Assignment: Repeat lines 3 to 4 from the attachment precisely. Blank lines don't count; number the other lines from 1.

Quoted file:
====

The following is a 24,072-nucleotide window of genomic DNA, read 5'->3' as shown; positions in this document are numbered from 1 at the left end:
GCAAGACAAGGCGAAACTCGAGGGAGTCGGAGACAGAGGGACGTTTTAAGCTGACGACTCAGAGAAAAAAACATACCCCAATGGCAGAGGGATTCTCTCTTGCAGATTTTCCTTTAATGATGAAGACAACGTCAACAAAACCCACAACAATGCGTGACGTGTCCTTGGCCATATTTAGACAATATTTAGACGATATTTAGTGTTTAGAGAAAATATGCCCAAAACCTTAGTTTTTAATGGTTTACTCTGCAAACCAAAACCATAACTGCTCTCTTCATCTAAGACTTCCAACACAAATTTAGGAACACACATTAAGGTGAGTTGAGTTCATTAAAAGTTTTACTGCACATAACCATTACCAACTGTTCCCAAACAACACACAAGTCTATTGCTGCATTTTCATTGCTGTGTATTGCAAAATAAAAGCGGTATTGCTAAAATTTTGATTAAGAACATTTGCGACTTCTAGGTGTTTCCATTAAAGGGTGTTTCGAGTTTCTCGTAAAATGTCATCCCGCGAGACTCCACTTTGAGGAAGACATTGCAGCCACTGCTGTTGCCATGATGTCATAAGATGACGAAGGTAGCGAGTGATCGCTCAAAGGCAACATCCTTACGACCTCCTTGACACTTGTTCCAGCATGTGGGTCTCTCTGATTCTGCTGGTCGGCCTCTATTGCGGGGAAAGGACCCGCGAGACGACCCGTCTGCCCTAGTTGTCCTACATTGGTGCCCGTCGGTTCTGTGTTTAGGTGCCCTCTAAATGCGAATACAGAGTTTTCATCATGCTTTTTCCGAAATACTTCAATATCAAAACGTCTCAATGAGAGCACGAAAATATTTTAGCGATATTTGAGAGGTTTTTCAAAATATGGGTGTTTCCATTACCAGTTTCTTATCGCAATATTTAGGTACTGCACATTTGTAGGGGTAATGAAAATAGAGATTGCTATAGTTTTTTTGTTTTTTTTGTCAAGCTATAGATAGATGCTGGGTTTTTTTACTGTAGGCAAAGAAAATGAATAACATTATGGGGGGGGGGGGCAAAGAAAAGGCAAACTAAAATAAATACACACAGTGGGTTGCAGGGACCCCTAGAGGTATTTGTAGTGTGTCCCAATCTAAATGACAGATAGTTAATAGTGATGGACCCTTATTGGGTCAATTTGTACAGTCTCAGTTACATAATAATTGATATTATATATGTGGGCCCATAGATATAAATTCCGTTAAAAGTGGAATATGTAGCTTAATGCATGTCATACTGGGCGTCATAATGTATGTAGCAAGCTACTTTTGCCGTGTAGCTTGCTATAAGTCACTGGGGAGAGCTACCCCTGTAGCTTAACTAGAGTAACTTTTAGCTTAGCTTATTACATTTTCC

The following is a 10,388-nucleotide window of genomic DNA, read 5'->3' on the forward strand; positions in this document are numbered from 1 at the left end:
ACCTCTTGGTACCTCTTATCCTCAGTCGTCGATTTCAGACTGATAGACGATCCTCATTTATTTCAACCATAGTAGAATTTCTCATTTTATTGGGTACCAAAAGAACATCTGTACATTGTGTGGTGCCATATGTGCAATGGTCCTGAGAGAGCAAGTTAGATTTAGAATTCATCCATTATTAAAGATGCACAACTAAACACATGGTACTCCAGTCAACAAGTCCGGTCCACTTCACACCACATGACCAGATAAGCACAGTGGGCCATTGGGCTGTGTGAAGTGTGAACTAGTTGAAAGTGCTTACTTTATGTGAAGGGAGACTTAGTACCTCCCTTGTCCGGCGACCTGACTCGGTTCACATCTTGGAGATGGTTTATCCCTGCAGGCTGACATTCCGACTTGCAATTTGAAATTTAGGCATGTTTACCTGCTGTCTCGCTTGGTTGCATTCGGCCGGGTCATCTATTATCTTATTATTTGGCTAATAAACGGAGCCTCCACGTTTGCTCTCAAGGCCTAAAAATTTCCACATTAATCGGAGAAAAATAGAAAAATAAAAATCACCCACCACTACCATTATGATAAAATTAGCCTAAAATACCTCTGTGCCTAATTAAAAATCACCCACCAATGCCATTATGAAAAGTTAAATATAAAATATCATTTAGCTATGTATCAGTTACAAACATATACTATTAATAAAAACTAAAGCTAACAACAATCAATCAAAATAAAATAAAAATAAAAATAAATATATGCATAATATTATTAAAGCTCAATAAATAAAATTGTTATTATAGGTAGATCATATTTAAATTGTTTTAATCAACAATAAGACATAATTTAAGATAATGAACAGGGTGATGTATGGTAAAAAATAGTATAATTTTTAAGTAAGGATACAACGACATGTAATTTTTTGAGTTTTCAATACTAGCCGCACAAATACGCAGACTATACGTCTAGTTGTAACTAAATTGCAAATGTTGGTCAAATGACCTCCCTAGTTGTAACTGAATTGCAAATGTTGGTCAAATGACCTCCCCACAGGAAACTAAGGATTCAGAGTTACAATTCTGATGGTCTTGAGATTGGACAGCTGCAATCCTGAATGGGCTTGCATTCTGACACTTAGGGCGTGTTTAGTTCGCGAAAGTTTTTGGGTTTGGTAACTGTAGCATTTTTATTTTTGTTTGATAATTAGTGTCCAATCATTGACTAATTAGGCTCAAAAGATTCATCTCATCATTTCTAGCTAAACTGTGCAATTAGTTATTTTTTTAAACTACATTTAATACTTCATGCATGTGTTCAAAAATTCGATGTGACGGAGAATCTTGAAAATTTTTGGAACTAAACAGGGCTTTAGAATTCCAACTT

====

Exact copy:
The following is a 10,388-nucleotide window of genomic DNA, read 5'->3' on the forward strand; positions in this document are numbered from 1 at the left end:
ACCTCTTGGTACCTCTTATCCTCAGTCGTCGATTTCAGACTGATAGACGATCCTCATTTATTTCAACCATAGTAGAATTTCTCATTTTATTGGGTACCAAAAGAACATCTGTACATTGTGTGGTGCCATATGTGCAATGGTCCTGAGAGAGCAAGTTAGATTTAGAATTCATCCATTATTAAAGATGCACAACTAAACACATGGTACTCCAGTCAACAAGTCCGGTCCACTTCACACCACATGACCAGATAAGCACAGTGGGCCATTGGGCTGTGTGAAGTGTGAACTAGTTGAAAGTGCTTACTTTATGTGAAGGGAGACTTAGTACCTCCCTTGTCCGGCGACCTGACTCGGTTCACATCTTGGAGATGGTTTATCCCTGCAGGCTGACATTCCGACTTGCAATTTGAAATTTAGGCATGTTTACCTGCTGTCTCGCTTGGTTGCATTCGGCCGGGTCATCTATTATCTTATTATTTGGCTAATAAACGGAGCCTCCACGTTTGCTCTCAAGGCCTAAAAATTTCCACATTAATCGGAGAAAAATAGAAAAATAAAAATCACCCACCACTACCATTATGATAAAATTAGCCTAAAATACCTCTGTGCCTAATTAAAAATCACCCACCAATGCCATTATGAAAAGTTAAATATAAAATATCATTTAGCTATGTATCAGTTACAAACATATACTATTAATAAAAACTAAAGCTAACAACAATCAATCAAAATAAAATAAAAATAAAAATAAATATATGCATAATATTATTAAAGCTCAATAAATAAAATTGTTATTATAGGTAGATCATATTTAAATTGTTTTAATCAACAATAAGACATAATTTAAGATAATGAACAGGGTGATGTATGGTAAAAAATAGTATAATTTTTAAGTAAGGATACAACGACATGTAATTTTTTGAGTTTTCAATACTAGCCGCACAAATACGCAGACTATACGTCTAGTTGTAACTAAATTGCAAATGTTGGTCAAATGACCTCCCTAGTTGTAACTGAATTGCAAATGTTGGTCAAATGACCTCCCCACAGGAAACTAAGGATTCAGAGTTACAATTCTGATGGTCTTGAGATTGGACAGCTGCAATCCTGAATGGGCTTGCATTCTGACACTTAGGGCGTGTTTAGTTCGCGAAAGTTTTTGGGTTTGGTAACTGTAGCATTTTTATTTTTGTTTGATAATTAGTGTCCAATCATTGACTAATTAGGCTCAAAAGATTCATCTCATCATTTCTAGCTAAACTGTGCAATTAGTTATTTTTTTAAACTACATTTAATACTTCATGCATGTGTTCAAAAATTCGATGTGACGGAGAATCTTGAAAATTTTTGGAACTAAACAGGGCTTTAGAATTCCAACTT